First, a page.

Three-quarters of the world’s major conflicts have a cultural dimension. | wikipedia

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To the Jews I became like a Jew, to win the Jews. To those under the law I became like one under the law (though I myself am not under the law), so as to win those under the law (I Corinthians 9:20)

May 21 is a day dedicated by the United Nations to celebrate cultural diversity for dialogue and development. The history of these celebrations dates back to 2001 when “UNESCO adopted the Universal Declaration on Cultural Diversity and in December 2002, the UN General Assembly, in its resolution 57/249, declared May 21 to be the World Day for Cultural Diversity for Dialogue and Development.” (https://www.un.org/en/observances/cultural-diversity-day). What is the contribution of culture to dialogue and sustainable development? This is the underpinning question behind these celebrations. What is culture? The discourse on culture is approached differently by people of different academic backgrounds and this makes it difficult to reach an agreed definition. However, what is clear is the etymology of the word, ´culture´.

According to Tucker, “it is derived from the Latin word 'cultura' derived from the verb 'colo' meaning 'to tend', 'to cultivate' and 'to till' (1931). On this word the object 'ager' meaning field, farm, land, estate, park, soil, terrain, territory, and country may be added to form the word 'agriculture'. In this article I will adopt Kroeber and Parsons' definition of culture as “transmitted and created content and patterns of values, ideas, and other symbolic-meaningful systems as factors in the shaping of human behaviour.” (1958:583). Culture therefore consists of ways of thinking, feeling and reacting. It consists of the ways we feed, produce and preserve food, dress, communicate, and relate with one another. In summary, culture defines the worldviews of a particular community.

As we celebrate the World Day for Cultural Diversity for Dialogue and Development, how do we do pastoral care in a multicultural context? The world has become a global village where a single residential street can be composed of people from more than ten nationalities. This is equally true of Mallorca, a tourist hub where the entire world converges. This is also true of the church of today with its membership composed of people of different cultural background. Carrying pastoral care in such a context requires a multicultural approach.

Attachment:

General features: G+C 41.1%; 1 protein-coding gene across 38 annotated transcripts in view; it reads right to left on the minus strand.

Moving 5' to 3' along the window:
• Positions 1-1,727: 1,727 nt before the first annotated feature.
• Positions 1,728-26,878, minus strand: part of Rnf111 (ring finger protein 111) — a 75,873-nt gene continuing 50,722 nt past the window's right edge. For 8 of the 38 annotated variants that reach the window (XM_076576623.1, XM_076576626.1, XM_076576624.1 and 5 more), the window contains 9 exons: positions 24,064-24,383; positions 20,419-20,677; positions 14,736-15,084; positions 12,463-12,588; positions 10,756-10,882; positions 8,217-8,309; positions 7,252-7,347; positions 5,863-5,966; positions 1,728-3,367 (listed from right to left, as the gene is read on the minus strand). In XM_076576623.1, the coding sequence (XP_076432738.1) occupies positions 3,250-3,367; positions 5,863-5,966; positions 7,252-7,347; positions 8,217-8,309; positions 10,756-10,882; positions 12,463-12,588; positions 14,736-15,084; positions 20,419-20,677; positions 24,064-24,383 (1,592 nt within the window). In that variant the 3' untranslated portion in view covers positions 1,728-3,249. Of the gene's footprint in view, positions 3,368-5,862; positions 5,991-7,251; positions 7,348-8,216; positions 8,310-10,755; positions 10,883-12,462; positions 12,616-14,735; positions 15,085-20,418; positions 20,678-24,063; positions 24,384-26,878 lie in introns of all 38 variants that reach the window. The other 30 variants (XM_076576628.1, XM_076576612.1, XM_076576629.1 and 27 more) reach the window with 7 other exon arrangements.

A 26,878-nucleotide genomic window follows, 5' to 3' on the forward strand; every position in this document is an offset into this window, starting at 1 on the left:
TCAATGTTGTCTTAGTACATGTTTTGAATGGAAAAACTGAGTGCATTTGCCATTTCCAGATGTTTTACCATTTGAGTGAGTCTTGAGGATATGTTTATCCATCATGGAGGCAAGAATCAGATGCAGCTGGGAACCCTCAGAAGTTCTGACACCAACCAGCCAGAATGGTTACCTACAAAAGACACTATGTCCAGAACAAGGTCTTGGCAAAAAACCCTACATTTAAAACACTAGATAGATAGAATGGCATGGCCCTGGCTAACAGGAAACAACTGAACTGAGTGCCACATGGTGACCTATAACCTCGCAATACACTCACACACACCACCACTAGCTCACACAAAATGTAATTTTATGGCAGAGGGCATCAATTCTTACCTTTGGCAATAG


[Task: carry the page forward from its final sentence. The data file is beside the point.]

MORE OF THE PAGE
What do we mean by pastoral care? The term has its etymology from ancient shepherds tending their flock in the pastures. Jesus in the Gospel of John then used the shepherd image to refer to his ministry to the world. It is from such background that the term ´Pastoral Care´ is used to refer to the practices of pastors in caring for the local congregation and individuals. This includes aspects such as hospital visits, visiting the elderly, pastoral counselling, funerals, premarital counselling, praying with the members of the church, preaching, teaching, and administration of sacraments. Doing pastoral care in multicultural context is not an easy thing but at the same time an indispensable requirement for contextually relevant pastoral care. The apostle Paul in 1 Corinthians 9: 20 gives us a simple framework of how to carry pastoral care in a multicultural context. He became everything to everyone in order to minister effectively to all the communities he preached to. This explains why his outreach work was the most successful as compared to other apostles like Peter who struggled with adapting to foreign cultures. He became everything to everyone not in terms of sinning but in terms of adapting to peoples´ cultures while in the same way adding Christian values to them.

Therefore, as we celebrate the World Day for Cultural Diversity for Dialogue and Development, we need to understand the cultural diversities that surround us and find ways of adapting to these diversities. It is such an approach that will help us remain pastorally relevant in a multicultural context. I will conclude with a beautiful prayer from Jean Smith: May I mindfully appreciate the diversity of every being I encounter, who, like flowers, brings beauty, variety, and sustenance to our world. Amen.